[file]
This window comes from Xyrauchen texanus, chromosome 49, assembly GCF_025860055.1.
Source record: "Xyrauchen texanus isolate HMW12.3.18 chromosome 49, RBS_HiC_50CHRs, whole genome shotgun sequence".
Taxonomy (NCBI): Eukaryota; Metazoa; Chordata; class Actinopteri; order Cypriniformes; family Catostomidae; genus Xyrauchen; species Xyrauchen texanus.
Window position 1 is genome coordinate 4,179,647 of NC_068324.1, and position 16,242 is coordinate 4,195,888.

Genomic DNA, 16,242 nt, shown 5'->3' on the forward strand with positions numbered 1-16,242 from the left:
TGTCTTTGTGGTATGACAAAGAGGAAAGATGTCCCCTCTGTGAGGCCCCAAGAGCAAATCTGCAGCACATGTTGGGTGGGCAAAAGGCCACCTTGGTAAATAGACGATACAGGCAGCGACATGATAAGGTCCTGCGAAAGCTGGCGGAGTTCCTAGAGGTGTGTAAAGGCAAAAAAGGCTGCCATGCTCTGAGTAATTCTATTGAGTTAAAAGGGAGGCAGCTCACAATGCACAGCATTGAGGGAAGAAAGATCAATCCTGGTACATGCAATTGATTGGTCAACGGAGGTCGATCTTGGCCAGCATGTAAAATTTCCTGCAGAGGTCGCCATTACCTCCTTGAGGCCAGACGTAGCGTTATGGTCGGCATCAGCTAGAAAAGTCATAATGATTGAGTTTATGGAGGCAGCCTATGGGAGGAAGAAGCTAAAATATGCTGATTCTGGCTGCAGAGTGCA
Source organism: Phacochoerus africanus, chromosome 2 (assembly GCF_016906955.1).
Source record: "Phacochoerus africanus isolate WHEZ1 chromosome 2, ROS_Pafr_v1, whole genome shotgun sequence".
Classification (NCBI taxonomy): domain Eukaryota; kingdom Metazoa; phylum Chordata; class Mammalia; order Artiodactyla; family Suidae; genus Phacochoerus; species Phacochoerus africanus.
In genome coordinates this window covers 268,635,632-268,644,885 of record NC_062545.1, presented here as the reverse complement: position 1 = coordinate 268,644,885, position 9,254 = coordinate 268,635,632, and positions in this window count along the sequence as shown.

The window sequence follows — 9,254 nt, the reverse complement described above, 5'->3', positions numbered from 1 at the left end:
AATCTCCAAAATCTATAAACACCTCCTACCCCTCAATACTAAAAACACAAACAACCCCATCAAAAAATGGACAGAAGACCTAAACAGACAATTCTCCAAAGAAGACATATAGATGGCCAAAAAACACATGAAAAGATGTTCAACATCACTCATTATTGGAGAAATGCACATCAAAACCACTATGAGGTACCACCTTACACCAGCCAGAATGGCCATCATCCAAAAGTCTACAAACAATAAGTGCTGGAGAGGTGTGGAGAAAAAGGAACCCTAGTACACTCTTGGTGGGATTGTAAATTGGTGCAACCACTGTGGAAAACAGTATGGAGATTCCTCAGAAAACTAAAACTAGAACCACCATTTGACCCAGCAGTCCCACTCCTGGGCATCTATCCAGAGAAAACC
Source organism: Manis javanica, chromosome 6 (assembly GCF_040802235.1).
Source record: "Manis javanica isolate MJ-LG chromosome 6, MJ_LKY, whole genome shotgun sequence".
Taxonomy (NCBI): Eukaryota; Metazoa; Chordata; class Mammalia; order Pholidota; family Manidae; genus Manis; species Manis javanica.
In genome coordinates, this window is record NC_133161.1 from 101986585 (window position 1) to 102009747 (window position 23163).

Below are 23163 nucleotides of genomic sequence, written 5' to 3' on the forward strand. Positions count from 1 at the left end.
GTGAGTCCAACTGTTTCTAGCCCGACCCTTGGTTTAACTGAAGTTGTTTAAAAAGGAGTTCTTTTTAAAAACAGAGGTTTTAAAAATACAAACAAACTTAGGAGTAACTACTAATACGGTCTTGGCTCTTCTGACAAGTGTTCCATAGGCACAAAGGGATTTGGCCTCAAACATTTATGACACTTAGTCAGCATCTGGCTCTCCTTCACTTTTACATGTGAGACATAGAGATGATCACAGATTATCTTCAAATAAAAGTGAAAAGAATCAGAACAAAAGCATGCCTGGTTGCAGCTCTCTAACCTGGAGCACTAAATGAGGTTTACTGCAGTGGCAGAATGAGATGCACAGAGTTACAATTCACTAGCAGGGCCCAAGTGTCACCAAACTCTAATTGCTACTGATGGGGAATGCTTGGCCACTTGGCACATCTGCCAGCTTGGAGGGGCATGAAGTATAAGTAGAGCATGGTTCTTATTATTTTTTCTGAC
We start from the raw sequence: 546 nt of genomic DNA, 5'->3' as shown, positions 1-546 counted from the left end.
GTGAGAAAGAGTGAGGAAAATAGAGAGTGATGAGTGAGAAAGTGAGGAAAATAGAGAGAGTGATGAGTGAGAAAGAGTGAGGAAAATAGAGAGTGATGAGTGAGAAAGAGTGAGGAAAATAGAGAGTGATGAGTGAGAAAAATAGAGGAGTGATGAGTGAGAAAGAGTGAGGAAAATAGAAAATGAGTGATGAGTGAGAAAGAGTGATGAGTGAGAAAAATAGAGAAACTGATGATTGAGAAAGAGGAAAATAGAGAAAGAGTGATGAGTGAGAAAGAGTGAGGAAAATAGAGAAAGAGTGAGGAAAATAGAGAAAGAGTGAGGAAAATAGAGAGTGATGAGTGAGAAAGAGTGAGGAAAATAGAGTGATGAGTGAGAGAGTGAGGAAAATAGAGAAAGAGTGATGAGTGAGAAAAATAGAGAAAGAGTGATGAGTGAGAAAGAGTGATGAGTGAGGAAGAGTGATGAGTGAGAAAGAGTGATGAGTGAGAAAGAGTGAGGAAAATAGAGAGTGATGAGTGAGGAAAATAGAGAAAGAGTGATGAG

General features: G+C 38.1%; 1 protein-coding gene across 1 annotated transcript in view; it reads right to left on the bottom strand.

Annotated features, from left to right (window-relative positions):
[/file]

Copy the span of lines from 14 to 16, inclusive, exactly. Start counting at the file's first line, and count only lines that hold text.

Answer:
Source record: "Manis javanica isolate MJ-LG chromosome 6, MJ_LKY, whole genome shotgun sequence".
Taxonomy (NCBI): Eukaryota; Metazoa; Chordata; class Mammalia; order Pholidota; family Manidae; genus Manis; species Manis javanica.
In genome coordinates, this window is record NC_133161.1 from 101986585 (window position 1) to 102009747 (window position 23163).